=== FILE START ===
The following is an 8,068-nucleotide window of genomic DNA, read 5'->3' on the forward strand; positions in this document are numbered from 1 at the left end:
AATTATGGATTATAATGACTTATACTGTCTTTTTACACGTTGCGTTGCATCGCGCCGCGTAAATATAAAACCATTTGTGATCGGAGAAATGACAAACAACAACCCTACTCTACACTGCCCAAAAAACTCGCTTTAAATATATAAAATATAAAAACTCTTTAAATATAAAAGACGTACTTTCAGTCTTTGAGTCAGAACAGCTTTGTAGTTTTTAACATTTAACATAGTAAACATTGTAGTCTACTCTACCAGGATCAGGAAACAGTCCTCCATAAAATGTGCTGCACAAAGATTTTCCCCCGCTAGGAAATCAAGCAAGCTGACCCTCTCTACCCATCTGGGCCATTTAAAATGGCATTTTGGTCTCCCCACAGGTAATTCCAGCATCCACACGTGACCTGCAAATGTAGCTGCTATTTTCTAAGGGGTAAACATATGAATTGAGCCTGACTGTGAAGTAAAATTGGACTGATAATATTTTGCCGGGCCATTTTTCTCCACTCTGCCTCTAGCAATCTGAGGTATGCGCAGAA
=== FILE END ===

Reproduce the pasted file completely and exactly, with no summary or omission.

The following is an 8,068-nucleotide window of genomic DNA, read 5'->3' on the forward strand; positions in this document are numbered from 1 at the left end:
AATTATGGATTATAATGACTTATACTGTCTTTTTACACGTTGCGTTGCATCGCGCCGCGTAAATATAAAACCATTTGTGATCGGAGAAATGACAAACAACAACCCTACTCTACACTGCCCAAAAAACTCGCTTTAAATATATAAAATATAAAAACTCTTTAAATATAAAAGACGTACTTTCAGTCTTTGAGTCAGAACAGCTTTGTAGTTTTTAACATTTAACATAGTAAACATTGTAGTCTACTCTACCAGGATCAGGAAACAGTCCTCCATAAAATGTGCTGCACAAAGATTTTCCCCCGCTAGGAAATCAAGCAAGCTGACCCTCTCTACCCATCTGGGCCATTTAAAATGGCATTTTGGTCTCCCCACAGGTAATTCCAGCATCCACACGTGACCTGCAAATGTAGCTGCTATTTTCTAAGGGGTAAACATATGAATTGAGCCTGACTGTGAAGTAAAATTGGACTGATAATATTTTGCCGGGCCATTTTTCTCCACTCTGCCTCTAGCAATCTGAGGTATGCGCAGAA